My two semesters at Bond University in Australia
By Alex Wuergler from Davos, Switzerland
BA Criminology and Criminal Justice with International Experience (Year 4)
As part of my international experience year, I spent two semesters - from May to December - at Bond University in Australia.There, I found many friends, learnt a lot about both culture and criminology, and did have an unforgettable time. Being back, I already miss it!
Studying at Bond was similar yet different from student life in Bangor. Equally, Bond University is not a large university but has roughly 4,000 students. It is a private university with rather small classes, active participation of the students is encouraged and often part of the grade. Next to papers and exams are presentations one common form of assessment. Moreover, Bond is a campus university. This means that those students who live in dorms hardly ever leave the campus. They live, study and eat there. There are pros and cons about this, as outlined below. The climate, of course, is quite different and much warmer than North Wales. The people, both students and locals, are extremely friendly and have a relaxed attitude towards life. Many have a foreign background and either they themselves or their parents immigrated to Australia, 40 percent of the students are internationals.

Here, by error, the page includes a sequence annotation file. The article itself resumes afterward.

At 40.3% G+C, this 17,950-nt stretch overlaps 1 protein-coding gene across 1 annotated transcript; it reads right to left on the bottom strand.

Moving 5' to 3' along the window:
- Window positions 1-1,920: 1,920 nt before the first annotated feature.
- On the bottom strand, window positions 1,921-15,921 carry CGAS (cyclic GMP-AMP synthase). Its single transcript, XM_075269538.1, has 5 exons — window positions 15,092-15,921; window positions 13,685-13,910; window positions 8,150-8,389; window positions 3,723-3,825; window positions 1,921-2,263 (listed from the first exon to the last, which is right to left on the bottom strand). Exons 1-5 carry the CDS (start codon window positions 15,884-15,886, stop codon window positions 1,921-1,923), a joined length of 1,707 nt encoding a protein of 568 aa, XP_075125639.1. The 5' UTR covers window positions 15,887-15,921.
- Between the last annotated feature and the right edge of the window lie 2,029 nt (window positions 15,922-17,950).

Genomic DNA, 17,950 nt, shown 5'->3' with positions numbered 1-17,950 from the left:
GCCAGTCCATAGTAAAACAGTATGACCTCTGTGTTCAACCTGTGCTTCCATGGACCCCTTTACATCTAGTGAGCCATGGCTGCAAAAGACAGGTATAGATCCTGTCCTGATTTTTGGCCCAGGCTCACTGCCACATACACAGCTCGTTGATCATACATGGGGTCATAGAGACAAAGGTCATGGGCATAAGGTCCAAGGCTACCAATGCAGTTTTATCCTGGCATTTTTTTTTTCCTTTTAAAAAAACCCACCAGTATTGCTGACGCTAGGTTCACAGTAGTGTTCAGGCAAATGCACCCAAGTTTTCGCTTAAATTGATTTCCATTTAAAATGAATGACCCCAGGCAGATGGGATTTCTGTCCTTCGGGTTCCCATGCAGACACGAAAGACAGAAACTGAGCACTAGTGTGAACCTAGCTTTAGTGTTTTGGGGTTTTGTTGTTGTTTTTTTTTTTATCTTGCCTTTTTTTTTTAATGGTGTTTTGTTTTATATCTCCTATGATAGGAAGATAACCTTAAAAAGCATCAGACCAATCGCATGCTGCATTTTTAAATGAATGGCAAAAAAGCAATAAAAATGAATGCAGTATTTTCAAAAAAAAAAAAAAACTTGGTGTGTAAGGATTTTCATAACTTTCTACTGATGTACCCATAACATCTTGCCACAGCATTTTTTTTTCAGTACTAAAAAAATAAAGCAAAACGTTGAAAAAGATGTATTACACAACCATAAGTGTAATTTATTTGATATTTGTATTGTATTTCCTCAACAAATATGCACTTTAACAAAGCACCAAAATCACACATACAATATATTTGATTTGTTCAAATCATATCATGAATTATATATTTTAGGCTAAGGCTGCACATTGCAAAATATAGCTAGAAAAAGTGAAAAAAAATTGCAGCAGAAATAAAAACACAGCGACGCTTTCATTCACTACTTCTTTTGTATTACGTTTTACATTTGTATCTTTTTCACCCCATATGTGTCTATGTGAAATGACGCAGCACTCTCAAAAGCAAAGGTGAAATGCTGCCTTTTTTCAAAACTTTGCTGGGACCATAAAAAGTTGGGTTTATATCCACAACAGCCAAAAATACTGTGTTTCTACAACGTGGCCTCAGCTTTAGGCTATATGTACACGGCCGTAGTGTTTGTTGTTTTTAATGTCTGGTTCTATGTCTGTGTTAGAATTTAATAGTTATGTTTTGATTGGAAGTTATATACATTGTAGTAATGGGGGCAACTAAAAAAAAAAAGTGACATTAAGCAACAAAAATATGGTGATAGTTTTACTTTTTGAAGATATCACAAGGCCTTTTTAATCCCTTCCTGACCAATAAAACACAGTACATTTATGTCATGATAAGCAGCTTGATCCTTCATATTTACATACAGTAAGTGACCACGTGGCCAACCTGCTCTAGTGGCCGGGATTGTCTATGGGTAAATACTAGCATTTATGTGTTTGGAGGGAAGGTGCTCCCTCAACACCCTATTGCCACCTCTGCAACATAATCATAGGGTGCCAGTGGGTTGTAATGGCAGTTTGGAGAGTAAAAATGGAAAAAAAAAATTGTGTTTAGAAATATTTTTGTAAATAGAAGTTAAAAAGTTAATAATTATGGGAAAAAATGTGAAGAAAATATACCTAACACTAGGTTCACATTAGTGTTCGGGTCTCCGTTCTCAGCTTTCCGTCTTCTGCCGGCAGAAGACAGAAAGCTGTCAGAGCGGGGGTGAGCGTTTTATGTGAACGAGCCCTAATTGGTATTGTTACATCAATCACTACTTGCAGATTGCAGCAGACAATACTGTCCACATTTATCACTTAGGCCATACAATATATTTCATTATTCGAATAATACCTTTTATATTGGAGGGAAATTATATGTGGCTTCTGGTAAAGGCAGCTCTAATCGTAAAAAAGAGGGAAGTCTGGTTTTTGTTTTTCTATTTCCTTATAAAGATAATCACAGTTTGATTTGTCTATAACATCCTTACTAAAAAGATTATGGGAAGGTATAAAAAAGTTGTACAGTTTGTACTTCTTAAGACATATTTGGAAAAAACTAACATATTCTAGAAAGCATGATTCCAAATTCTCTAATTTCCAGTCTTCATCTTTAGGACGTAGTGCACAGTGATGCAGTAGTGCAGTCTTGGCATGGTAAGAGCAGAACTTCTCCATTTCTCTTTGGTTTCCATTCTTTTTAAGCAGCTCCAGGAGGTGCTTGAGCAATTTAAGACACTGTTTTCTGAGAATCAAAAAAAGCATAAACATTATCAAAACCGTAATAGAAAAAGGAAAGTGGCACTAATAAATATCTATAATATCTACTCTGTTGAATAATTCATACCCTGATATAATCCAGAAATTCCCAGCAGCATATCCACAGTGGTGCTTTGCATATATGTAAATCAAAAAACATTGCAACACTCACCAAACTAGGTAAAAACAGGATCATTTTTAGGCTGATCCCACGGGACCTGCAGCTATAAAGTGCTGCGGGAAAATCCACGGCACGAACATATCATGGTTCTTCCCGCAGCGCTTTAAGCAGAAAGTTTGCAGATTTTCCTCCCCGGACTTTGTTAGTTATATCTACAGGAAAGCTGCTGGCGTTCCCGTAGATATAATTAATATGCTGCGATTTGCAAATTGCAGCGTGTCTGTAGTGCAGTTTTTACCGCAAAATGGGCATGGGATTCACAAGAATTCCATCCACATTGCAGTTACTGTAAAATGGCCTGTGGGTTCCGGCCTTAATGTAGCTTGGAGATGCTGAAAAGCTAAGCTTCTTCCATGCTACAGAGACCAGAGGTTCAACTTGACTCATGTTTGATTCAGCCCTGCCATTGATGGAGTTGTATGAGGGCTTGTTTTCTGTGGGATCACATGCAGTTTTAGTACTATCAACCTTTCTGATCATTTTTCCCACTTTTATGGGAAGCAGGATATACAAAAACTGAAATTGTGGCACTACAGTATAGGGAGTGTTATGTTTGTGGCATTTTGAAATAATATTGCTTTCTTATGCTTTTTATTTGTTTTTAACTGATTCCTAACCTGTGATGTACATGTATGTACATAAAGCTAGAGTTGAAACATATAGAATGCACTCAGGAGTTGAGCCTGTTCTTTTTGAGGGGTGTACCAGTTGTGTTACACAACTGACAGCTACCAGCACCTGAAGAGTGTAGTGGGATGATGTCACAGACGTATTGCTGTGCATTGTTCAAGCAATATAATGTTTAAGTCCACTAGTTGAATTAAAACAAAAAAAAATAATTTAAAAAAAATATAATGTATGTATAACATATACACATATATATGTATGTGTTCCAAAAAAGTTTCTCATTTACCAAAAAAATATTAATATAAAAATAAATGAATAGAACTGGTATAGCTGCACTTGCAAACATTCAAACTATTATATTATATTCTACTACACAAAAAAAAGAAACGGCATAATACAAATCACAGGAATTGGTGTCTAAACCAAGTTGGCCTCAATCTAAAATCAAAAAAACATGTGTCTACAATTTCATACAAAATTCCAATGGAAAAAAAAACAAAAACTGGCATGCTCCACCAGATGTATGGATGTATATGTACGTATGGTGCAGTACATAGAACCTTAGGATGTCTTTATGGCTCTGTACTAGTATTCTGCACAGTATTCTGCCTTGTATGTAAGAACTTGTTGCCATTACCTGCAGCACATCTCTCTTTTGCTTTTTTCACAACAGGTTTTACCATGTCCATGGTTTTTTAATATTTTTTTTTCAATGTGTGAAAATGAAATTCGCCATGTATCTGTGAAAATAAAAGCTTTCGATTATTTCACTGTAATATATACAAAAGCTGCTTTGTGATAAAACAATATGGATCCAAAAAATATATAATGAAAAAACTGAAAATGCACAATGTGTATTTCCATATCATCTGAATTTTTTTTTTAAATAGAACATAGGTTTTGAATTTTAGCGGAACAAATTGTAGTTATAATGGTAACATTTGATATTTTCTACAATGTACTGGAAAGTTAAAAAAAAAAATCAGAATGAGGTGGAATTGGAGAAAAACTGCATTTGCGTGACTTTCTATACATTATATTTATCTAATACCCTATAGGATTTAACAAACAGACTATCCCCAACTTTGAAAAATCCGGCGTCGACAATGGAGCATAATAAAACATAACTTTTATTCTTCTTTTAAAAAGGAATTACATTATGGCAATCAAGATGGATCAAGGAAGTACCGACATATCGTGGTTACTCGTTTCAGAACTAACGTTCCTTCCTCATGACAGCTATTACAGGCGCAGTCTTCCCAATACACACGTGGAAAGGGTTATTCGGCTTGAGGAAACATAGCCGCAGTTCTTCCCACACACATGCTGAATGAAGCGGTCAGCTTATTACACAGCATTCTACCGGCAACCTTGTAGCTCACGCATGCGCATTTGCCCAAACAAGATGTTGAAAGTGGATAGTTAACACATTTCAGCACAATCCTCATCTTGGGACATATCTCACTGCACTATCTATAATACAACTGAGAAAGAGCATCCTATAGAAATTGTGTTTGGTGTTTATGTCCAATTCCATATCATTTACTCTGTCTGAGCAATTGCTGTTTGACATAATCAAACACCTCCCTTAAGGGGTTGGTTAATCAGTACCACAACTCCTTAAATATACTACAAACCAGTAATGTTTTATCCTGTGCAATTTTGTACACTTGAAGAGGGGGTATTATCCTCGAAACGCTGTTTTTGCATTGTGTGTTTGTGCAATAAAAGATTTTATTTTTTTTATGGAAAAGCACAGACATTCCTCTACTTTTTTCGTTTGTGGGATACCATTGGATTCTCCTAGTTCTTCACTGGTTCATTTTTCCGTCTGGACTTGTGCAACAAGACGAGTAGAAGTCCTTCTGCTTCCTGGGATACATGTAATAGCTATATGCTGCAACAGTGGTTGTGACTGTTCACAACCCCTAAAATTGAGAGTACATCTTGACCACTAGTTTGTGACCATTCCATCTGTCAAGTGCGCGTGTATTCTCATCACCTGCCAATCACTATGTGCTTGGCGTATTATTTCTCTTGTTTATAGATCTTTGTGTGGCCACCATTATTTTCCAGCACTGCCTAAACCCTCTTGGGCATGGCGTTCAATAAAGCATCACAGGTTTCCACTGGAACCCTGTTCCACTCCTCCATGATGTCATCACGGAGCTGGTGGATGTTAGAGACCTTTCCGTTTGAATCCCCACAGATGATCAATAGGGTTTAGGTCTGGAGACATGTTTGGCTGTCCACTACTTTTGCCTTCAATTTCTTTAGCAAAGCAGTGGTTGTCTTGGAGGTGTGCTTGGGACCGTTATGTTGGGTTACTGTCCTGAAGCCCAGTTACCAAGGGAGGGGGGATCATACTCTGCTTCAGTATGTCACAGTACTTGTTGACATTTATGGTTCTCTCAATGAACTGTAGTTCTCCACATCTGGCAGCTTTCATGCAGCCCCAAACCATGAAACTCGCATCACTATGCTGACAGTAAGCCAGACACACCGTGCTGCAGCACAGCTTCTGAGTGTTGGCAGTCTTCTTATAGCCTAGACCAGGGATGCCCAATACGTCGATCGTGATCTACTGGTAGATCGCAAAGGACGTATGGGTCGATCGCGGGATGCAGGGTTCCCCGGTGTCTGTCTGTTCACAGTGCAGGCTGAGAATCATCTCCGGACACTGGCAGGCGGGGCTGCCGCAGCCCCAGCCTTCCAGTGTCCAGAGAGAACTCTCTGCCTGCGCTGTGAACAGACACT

The city of Gold Coast itself has 640,000 inhabitants and offers everything one might need. Beautiful beaches for surfing andswimming, shopping centres, cinemas, restaurants, several action parks, clubs, mountains and forest in the Hinterland, slightly west of the city, et cetera. Many Australians come to the Gold Coast for their holidays. Just 90 minutes north of the city is Brisbane, the capital of Queensland and definitely worth a visit or two. The city of Gold Coast is located in Queensland, in the east of Australia. It has a humid subtropical climate and the campus is rather windy. Most days are sunny and it hardly ever rains. If it does, it is often in the form of thunderstorms. Australian winters (June, July, August) are pleasant, with a temperature between 20 and 24 degrees, summers are warm, with between 25 and 30 degrees.